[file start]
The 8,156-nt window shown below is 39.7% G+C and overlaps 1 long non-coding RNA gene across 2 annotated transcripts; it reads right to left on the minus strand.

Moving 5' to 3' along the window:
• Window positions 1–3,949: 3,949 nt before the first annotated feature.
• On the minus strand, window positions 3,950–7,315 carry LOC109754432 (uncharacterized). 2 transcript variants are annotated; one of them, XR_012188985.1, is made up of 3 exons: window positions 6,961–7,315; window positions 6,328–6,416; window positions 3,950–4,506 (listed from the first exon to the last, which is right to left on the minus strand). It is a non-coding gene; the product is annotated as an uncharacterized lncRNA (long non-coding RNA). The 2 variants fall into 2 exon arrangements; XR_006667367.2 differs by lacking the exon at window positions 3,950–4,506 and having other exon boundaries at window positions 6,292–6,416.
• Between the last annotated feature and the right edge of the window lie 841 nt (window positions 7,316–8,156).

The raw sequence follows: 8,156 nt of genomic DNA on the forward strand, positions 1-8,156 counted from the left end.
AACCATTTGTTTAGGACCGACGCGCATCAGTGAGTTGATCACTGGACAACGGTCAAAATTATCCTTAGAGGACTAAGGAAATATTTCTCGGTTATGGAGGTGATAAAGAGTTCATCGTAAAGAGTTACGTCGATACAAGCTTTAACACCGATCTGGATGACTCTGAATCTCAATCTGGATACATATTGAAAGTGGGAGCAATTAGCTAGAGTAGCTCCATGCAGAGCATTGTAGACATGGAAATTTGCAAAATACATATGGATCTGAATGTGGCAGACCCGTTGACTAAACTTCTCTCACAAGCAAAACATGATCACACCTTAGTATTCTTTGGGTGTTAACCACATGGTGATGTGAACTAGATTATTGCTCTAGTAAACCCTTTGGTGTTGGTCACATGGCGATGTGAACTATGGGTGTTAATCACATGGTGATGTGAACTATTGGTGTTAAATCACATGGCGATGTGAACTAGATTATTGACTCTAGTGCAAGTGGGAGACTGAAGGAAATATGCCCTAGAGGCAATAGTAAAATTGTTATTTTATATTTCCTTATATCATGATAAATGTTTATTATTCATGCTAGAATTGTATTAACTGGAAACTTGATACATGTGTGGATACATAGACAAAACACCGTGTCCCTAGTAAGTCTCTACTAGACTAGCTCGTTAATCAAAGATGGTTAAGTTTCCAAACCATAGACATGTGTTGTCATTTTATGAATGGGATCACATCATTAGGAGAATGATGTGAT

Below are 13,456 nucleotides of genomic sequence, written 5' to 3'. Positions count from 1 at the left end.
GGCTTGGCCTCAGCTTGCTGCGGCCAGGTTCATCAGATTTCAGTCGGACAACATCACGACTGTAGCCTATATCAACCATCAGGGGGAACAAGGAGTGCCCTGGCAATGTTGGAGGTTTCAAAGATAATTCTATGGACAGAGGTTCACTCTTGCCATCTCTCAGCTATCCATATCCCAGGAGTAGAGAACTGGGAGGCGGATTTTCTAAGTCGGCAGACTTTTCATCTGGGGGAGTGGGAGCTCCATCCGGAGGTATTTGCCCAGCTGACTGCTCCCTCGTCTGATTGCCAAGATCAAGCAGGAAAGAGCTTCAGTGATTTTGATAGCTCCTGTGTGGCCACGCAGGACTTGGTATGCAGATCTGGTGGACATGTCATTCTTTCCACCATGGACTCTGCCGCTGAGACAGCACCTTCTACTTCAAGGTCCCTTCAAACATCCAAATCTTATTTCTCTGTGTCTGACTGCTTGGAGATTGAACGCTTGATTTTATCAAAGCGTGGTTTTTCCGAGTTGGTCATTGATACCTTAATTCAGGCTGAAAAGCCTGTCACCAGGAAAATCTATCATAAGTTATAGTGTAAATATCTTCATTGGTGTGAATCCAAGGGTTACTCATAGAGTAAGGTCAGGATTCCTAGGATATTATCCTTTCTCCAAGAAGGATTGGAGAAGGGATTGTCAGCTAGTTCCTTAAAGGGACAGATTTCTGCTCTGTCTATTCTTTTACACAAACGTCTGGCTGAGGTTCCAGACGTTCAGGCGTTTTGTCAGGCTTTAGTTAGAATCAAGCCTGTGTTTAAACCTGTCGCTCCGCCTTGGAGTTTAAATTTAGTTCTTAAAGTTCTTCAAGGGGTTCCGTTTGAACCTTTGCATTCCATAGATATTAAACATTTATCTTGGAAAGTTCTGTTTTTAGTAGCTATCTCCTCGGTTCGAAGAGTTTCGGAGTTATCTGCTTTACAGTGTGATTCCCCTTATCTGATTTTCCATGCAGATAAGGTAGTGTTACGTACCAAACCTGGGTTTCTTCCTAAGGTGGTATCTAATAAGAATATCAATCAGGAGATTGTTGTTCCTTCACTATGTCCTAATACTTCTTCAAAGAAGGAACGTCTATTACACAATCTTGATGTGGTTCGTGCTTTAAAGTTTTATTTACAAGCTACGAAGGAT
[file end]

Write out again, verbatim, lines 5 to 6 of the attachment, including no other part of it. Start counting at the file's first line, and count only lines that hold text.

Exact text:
• Between the last annotated feature and the right edge of the window lie 841 nt (window positions 7,316–8,156).

The raw sequence follows: 8,156 nt of genomic DNA on the forward strand, positions 1-8,156 counted from the left end.